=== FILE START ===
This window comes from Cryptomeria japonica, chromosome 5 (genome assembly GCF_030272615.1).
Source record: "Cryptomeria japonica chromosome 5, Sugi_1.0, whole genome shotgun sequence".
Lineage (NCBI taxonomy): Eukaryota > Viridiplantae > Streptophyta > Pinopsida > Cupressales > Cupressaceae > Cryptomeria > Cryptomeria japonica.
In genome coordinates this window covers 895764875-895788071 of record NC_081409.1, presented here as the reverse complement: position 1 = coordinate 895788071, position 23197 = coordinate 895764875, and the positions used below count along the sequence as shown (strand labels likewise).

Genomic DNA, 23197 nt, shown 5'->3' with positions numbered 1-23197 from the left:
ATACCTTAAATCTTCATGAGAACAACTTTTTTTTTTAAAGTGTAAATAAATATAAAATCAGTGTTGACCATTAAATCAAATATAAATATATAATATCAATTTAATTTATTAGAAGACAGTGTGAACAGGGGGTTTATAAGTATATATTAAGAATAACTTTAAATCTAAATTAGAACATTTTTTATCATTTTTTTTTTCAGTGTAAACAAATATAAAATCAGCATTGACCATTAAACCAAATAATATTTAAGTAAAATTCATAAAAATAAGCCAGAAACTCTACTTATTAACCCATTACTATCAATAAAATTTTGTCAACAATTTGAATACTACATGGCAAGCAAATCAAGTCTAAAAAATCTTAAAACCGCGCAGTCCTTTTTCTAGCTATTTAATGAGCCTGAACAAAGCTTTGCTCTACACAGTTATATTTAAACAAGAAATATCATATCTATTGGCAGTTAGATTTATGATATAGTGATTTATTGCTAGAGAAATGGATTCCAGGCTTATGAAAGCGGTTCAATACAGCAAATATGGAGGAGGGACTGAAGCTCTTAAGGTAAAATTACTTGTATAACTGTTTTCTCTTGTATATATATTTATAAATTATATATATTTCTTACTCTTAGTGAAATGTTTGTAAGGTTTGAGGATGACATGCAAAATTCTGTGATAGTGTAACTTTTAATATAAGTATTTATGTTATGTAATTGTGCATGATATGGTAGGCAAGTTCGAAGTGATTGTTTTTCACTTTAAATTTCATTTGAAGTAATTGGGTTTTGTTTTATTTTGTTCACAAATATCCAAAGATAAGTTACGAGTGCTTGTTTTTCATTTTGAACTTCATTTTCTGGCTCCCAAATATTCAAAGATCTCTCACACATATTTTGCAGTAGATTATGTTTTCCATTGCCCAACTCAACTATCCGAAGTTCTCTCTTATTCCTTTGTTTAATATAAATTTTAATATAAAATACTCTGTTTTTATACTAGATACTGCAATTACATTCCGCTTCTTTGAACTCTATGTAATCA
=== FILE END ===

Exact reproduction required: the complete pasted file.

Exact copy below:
This window comes from Cryptomeria japonica, chromosome 5 (genome assembly GCF_030272615.1).
Source record: "Cryptomeria japonica chromosome 5, Sugi_1.0, whole genome shotgun sequence".
Lineage (NCBI taxonomy): Eukaryota > Viridiplantae > Streptophyta > Pinopsida > Cupressales > Cupressaceae > Cryptomeria > Cryptomeria japonica.
In genome coordinates this window covers 895764875-895788071 of record NC_081409.1, presented here as the reverse complement: position 1 = coordinate 895788071, position 23197 = coordinate 895764875, and the positions used below count along the sequence as shown (strand labels likewise).

Genomic DNA, 23197 nt, shown 5'->3' with positions numbered 1-23197 from the left:
ATACCTTAAATCTTCATGAGAACAACTTTTTTTTTTAAAGTGTAAATAAATATAAAATCAGTGTTGACCATTAAATCAAATATAAATATATAATATCAATTTAATTTATTAGAAGACAGTGTGAACAGGGGGTTTATAAGTATATATTAAGAATAACTTTAAATCTAAATTAGAACATTTTTTATCATTTTTTTTTTCAGTGTAAACAAATATAAAATCAGCATTGACCATTAAACCAAATAATATTTAAGTAAAATTCATAAAAATAAGCCAGAAACTCTACTTATTAACCCATTACTATCAATAAAATTTTGTCAACAATTTGAATACTACATGGCAAGCAAATCAAGTCTAAAAAATCTTAAAACCGCGCAGTCCTTTTTCTAGCTATTTAATGAGCCTGAACAAAGCTTTGCTCTACACAGTTATATTTAAACAAGAAATATCATATCTATTGGCAGTTAGATTTATGATATAGTGATTTATTGCTAGAGAAATGGATTCCAGGCTTATGAAAGCGGTTCAATACAGCAAATATGGAGGAGGGACTGAAGCTCTTAAGGTAAAATTACTTGTATAACTGTTTTCTCTTGTATATATATTTATAAATTATATATATTTCTTACTCTTAGTGAAATGTTTGTAAGGTTTGAGGATGACATGCAAAATTCTGTGATAGTGTAACTTTTAATATAAGTATTTATGTTATGTAATTGTGCATGATATGGTAGGCAAGTTCGAAGTGATTGTTTTTCACTTTAAATTTCATTTGAAGTAATTGGGTTTTGTTTTATTTTGTTCACAAATATCCAAAGATAAGTTACGAGTGCTTGTTTTTCATTTTGAACTTCATTTTCTGGCTCCCAAATATTCAAAGATCTCTCACACATATTTTGCAGTAGATTATGTTTTCCATTGCCCAACTCAACTATCCGAAGTTCTCTCTTATTCCTTTGTTTAATATAAATTTTAATATAAAATACTCTGTTTTTATACTAGATACTGCAATTACATTCCGCTTCTTTGAACTCTATGTAATCA